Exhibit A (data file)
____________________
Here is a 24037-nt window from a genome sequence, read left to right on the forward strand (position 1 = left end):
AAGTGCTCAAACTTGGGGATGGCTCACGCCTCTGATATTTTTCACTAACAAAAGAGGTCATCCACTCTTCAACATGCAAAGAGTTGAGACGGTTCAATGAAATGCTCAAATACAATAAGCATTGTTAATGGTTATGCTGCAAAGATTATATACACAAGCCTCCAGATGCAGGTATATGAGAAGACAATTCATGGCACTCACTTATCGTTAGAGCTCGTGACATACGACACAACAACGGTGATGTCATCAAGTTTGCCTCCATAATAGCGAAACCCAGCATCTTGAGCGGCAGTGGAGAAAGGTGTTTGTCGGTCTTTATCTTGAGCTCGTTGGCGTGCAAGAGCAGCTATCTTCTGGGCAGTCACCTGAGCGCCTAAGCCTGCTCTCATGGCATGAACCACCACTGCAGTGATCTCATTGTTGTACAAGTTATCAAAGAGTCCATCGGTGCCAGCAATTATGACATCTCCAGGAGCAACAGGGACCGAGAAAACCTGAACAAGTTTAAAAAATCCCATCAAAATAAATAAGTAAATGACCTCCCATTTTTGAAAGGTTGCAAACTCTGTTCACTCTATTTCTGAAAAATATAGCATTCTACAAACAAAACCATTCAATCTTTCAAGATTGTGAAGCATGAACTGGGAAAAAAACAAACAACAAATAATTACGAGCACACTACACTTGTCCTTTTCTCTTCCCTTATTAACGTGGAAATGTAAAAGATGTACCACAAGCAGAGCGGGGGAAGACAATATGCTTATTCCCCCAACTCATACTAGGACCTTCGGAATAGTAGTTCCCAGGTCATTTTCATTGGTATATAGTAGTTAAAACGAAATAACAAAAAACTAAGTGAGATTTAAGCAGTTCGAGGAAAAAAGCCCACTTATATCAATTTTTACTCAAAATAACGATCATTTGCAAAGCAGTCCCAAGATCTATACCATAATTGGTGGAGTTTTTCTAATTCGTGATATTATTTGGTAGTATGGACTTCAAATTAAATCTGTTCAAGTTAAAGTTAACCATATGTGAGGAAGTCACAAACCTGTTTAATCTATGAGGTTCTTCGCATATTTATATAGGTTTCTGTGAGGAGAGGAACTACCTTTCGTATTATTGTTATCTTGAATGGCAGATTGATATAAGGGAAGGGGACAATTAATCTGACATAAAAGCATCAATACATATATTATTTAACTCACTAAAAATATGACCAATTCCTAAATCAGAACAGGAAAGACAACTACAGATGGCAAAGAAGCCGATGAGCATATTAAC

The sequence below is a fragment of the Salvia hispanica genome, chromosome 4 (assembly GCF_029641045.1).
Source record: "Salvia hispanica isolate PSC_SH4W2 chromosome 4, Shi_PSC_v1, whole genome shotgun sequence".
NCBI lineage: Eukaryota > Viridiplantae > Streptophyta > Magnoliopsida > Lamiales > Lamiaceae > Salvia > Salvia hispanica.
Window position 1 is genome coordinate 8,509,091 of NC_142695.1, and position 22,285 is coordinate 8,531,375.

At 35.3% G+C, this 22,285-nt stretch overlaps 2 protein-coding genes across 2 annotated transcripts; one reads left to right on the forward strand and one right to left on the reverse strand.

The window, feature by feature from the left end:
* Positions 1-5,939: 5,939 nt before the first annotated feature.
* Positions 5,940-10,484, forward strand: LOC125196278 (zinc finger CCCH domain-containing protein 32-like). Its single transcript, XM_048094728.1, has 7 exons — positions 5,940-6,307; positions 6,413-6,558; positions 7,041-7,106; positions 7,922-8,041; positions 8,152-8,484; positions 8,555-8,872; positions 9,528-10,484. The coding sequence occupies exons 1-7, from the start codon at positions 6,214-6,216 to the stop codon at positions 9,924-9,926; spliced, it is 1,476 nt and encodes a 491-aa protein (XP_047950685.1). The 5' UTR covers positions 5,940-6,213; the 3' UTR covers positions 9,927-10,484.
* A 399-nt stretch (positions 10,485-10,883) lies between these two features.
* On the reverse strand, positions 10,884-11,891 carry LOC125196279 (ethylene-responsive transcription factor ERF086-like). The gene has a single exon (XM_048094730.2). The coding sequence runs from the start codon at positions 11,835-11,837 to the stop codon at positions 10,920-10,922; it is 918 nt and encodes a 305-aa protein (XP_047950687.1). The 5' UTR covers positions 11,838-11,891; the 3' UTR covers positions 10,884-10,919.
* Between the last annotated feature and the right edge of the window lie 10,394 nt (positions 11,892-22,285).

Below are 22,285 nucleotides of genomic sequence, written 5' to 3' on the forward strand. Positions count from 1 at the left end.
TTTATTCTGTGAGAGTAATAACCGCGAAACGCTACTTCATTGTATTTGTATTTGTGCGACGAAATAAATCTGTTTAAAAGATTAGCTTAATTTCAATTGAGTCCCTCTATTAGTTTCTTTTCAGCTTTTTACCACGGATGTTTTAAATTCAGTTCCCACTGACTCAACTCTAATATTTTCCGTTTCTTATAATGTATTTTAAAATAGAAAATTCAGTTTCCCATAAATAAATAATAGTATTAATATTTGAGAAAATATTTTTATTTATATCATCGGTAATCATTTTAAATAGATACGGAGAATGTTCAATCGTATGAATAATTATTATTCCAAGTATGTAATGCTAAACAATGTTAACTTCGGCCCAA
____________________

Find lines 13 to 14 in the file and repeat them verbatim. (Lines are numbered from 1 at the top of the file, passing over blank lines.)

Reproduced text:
* Between the last annotated feature and the right edge of the window lie 10,394 nt (positions 11,892-22,285).

Below are 22,285 nucleotides of genomic sequence, written 5' to 3' on the forward strand. Positions count from 1 at the left end.